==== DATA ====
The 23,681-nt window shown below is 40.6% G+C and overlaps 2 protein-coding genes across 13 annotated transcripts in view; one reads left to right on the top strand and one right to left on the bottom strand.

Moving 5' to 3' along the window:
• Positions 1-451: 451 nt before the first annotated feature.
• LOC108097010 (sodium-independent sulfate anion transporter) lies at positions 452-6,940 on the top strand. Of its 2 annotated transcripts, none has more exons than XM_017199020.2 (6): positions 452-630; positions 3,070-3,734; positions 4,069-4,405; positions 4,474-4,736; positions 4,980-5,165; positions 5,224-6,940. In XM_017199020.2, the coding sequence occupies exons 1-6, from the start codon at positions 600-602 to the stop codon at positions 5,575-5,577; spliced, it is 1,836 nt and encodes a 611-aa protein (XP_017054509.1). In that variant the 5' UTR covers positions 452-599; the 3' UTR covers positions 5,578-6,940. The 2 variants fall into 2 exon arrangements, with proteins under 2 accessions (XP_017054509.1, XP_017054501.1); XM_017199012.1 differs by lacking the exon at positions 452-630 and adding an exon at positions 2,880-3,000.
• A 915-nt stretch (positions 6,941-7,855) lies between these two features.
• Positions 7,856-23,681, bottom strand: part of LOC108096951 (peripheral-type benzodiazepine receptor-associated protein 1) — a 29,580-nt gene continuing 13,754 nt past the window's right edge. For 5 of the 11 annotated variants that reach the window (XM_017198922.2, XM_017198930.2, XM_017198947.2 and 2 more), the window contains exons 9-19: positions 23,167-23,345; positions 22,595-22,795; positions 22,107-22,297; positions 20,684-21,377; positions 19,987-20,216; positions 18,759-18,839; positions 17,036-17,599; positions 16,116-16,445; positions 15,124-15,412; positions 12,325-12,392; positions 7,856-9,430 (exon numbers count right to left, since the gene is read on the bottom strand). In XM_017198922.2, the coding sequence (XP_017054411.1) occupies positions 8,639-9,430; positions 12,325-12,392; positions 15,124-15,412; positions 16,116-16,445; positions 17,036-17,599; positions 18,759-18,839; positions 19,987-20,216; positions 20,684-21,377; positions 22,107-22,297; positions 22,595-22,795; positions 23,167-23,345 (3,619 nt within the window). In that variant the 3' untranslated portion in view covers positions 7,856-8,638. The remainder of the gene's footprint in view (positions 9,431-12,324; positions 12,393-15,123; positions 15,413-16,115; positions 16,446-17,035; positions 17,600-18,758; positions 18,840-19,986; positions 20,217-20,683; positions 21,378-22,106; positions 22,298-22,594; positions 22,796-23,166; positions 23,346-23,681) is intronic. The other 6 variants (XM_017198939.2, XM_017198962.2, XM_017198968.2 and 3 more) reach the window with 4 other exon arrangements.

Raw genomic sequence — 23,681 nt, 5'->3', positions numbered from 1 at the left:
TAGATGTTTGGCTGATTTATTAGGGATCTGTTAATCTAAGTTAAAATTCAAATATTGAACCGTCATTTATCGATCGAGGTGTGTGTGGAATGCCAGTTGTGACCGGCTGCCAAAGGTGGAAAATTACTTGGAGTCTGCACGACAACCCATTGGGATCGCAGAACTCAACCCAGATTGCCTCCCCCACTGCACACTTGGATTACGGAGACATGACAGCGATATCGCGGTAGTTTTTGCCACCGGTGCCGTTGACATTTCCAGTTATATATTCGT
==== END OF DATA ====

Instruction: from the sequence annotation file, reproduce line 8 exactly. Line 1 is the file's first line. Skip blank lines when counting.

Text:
TAGATGTTTGGCTGATTTATTAGGGATCTGTTAATCTAAGTTAAAATTCAAATATTGAACCGTCATTTATCGATCGAGGTGTGTGTGGAATGCCAGTTGTGACCGGCTGCCAAAGGTGGAAAATTACTTGGAGTCTGCACGACAACCCATTGGGATCGCAGAACTCAACCCAGATTGCCTCCCCCACTGCACACTTGGATTACGGAGACATGACAGCGATATCGCGGTAGTTTTTGCCACCGGTGCCGTTGACATTTCCAGTTATATATTCGT